• Curriculum design: Approaches, curriculum development, needs-based courses and remedial courses.
  • Evaluation and feedback: Measurement and examination reforms, including setting question papers.
  • Alternate methods of learning: Distance and open learning, self-learning and informal learning.

COMPONENT C: RESOURCE AWARENESS AND KNOWLEDGE GENERATION

This component should aim at helping the teachers to be self-sufficient, and continuously abreast of new knowledge and techniques, processes, methods and sources of knowledge.

  • Information technology: New modes of information storage and retrieval, computer applications, communications, multimedia, computer-aided learning, internet.
  • Documentation centres: Information networks, information super highway, national and international databases.
  • Libraries: Reference material, bibliographies, encyclopaedia, periodicals.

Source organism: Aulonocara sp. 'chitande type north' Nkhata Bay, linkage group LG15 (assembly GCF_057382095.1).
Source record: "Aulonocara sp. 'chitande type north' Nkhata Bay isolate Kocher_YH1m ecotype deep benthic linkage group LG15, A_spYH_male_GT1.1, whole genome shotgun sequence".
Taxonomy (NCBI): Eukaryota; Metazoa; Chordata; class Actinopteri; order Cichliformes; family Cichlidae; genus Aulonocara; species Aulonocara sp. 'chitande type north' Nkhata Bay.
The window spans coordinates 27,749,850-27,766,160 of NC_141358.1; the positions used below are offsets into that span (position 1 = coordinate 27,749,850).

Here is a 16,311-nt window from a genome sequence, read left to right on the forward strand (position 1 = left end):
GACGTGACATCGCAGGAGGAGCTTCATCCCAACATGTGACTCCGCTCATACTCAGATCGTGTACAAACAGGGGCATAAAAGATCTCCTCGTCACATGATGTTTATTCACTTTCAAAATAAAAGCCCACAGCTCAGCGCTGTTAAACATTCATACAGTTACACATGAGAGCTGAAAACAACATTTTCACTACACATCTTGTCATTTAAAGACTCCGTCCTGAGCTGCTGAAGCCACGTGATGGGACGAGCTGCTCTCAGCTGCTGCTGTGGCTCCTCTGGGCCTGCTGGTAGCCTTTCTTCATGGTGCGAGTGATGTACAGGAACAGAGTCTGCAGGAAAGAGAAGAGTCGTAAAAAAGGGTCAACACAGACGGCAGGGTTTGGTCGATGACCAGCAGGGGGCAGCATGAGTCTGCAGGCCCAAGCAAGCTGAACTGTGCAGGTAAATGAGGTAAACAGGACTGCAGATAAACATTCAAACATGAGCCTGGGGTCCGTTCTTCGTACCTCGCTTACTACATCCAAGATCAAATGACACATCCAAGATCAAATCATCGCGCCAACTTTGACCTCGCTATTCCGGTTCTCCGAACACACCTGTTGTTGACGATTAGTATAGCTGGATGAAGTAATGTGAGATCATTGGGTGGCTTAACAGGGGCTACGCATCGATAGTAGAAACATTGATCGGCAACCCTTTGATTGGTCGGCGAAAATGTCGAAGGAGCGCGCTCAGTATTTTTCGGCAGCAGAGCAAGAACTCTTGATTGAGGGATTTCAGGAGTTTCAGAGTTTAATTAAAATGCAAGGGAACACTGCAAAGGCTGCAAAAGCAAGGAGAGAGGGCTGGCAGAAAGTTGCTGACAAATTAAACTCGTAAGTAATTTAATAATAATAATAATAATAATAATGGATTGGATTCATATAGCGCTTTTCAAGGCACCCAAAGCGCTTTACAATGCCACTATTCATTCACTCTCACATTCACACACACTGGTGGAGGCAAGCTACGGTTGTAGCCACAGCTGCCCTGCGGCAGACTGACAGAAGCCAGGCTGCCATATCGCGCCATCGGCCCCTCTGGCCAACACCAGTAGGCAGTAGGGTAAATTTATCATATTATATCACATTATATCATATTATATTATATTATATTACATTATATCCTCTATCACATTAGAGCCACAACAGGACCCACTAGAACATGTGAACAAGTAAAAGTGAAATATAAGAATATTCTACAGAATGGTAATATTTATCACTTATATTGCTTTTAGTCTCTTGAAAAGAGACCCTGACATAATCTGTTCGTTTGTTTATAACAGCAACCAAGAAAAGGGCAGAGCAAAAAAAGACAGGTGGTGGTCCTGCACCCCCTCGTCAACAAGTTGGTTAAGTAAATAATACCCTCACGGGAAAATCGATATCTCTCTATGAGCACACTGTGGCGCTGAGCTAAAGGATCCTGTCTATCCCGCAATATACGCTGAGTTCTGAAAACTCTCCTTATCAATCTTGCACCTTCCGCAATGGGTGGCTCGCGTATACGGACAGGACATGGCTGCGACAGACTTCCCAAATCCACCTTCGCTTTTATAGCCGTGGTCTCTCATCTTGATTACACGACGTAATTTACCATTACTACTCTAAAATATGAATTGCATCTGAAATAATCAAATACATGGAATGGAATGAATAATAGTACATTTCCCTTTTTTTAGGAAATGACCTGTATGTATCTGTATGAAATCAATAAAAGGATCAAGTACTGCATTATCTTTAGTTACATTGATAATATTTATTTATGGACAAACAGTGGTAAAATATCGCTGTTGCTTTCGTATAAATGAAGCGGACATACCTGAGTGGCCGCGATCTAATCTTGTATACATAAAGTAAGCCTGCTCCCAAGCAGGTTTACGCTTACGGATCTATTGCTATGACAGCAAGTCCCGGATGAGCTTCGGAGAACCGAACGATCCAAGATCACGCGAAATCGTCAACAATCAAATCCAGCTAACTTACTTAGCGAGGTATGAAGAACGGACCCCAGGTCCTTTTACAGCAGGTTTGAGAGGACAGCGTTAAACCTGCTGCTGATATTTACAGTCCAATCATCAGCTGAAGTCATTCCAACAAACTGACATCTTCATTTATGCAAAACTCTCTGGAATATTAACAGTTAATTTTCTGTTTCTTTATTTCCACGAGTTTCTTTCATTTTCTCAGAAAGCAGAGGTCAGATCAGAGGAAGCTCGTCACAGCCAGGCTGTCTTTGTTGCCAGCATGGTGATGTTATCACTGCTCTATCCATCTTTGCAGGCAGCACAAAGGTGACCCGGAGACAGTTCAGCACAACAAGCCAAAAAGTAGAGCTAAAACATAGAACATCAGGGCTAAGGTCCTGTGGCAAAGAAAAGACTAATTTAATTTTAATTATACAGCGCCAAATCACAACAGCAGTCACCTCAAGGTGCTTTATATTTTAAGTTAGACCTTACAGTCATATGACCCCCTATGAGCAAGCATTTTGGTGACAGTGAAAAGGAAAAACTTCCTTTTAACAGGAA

• Institutions: Apex and specialised institutions, museums, laboratories, centres of excellence.
  • Research: Research projects, sponsoring agencies, academic writing and publication, etc.
  • Industry-university linkages.

COMPONENT D: PERSONALITY DEVELOPMENT AND MANAGEMENT

Under this component teachers should be familiarised with the organisation and management of the college/university. They should be made aware of the ways in which they may develop their own personalities. Illustrative topics may be:

  • Communication skills: verbal and non-verbal.
  • Thinking skills and scientific temper.
  • Leadership, team building and work culture.
  • Administrative skills: Decision-making, service rules, human relations and interpersonal effectiveness.
  • Educational management: Institutional management, management of committees, examinations, hobby clubs, sports and co-curricular activities.
  • Student guidance and counseling.
  • Mental health: Attitudes and values.
  • Career planning, time management.
  • Teacher effectiveness: Qualities of an effective teacher, code of conduct, accountability and empowerment.

The above topics are illustrative in nature. Depending upon the requirements of teachers and their academic background, the ASC will select the number of topics and methodologies of teaching. Weightage to each component is to be kept flexible, and the ASC may decide the time allocation and modalities of the input depending upon needs of respective goods.